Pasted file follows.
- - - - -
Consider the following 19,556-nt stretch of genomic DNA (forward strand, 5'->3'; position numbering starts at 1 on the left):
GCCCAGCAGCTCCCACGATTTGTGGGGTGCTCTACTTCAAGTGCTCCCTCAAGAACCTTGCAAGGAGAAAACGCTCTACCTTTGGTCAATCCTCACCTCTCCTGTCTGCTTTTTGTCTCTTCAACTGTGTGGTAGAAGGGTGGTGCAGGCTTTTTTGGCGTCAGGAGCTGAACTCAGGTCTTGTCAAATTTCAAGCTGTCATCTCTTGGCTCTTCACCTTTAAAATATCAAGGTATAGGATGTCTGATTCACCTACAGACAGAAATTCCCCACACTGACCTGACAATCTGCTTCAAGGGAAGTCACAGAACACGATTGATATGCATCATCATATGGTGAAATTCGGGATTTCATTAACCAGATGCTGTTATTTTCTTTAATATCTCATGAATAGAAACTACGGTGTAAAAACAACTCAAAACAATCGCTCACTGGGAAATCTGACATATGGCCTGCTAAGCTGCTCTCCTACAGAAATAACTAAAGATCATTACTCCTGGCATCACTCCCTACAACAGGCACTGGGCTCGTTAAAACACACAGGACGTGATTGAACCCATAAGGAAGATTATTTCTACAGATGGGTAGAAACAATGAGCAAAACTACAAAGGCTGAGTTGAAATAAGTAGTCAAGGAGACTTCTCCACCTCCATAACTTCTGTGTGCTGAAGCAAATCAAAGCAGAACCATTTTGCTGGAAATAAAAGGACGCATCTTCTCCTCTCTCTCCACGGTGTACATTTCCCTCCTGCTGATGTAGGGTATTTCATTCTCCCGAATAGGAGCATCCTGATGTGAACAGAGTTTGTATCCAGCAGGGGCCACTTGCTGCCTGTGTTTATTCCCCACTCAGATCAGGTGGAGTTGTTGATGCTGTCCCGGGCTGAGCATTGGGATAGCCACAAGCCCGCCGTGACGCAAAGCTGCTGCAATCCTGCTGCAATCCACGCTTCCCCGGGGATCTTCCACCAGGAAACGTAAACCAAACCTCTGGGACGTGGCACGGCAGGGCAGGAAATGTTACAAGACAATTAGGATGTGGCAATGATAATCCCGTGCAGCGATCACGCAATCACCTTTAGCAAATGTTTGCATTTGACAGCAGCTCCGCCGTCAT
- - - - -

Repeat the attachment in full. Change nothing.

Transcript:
Consider the following 19,556-nt stretch of genomic DNA (forward strand, 5'->3'; position numbering starts at 1 on the left):
GCCCAGCAGCTCCCACGATTTGTGGGGTGCTCTACTTCAAGTGCTCCCTCAAGAACCTTGCAAGGAGAAAACGCTCTACCTTTGGTCAATCCTCACCTCTCCTGTCTGCTTTTTGTCTCTTCAACTGTGTGGTAGAAGGGTGGTGCAGGCTTTTTTGGCGTCAGGAGCTGAACTCAGGTCTTGTCAAATTTCAAGCTGTCATCTCTTGGCTCTTCACCTTTAAAATATCAAGGTATAGGATGTCTGATTCACCTACAGACAGAAATTCCCCACACTGACCTGACAATCTGCTTCAAGGGAAGTCACAGAACACGATTGATATGCATCATCATATGGTGAAATTCGGGATTTCATTAACCAGATGCTGTTATTTTCTTTAATATCTCATGAATAGAAACTACGGTGTAAAAACAACTCAAAACAATCGCTCACTGGGAAATCTGACATATGGCCTGCTAAGCTGCTCTCCTACAGAAATAACTAAAGATCATTACTCCTGGCATCACTCCCTACAACAGGCACTGGGCTCGTTAAAACACACAGGACGTGATTGAACCCATAAGGAAGATTATTTCTACAGATGGGTAGAAACAATGAGCAAAACTACAAAGGCTGAGTTGAAATAAGTAGTCAAGGAGACTTCTCCACCTCCATAACTTCTGTGTGCTGAAGCAAATCAAAGCAGAACCATTTTGCTGGAAATAAAAGGACGCATCTTCTCCTCTCTCTCCACGGTGTACATTTCCCTCCTGCTGATGTAGGGTATTTCATTCTCCCGAATAGGAGCATCCTGATGTGAACAGAGTTTGTATCCAGCAGGGGCCACTTGCTGCCTGTGTTTATTCCCCACTCAGATCAGGTGGAGTTGTTGATGCTGTCCCGGGCTGAGCATTGGGATAGCCACAAGCCCGCCGTGACGCAAAGCTGCTGCAATCCTGCTGCAATCCACGCTTCCCCGGGGATCTTCCACCAGGAAACGTAAACCAAACCTCTGGGACGTGGCACGGCAGGGCAGGAAATGTTACAAGACAATTAGGATGTGGCAATGATAATCCCGTGCAGCGATCACGCAATCACCTTTAGCAAATGTTTGCATTTGACAGCAGCTCCGCCGTCAT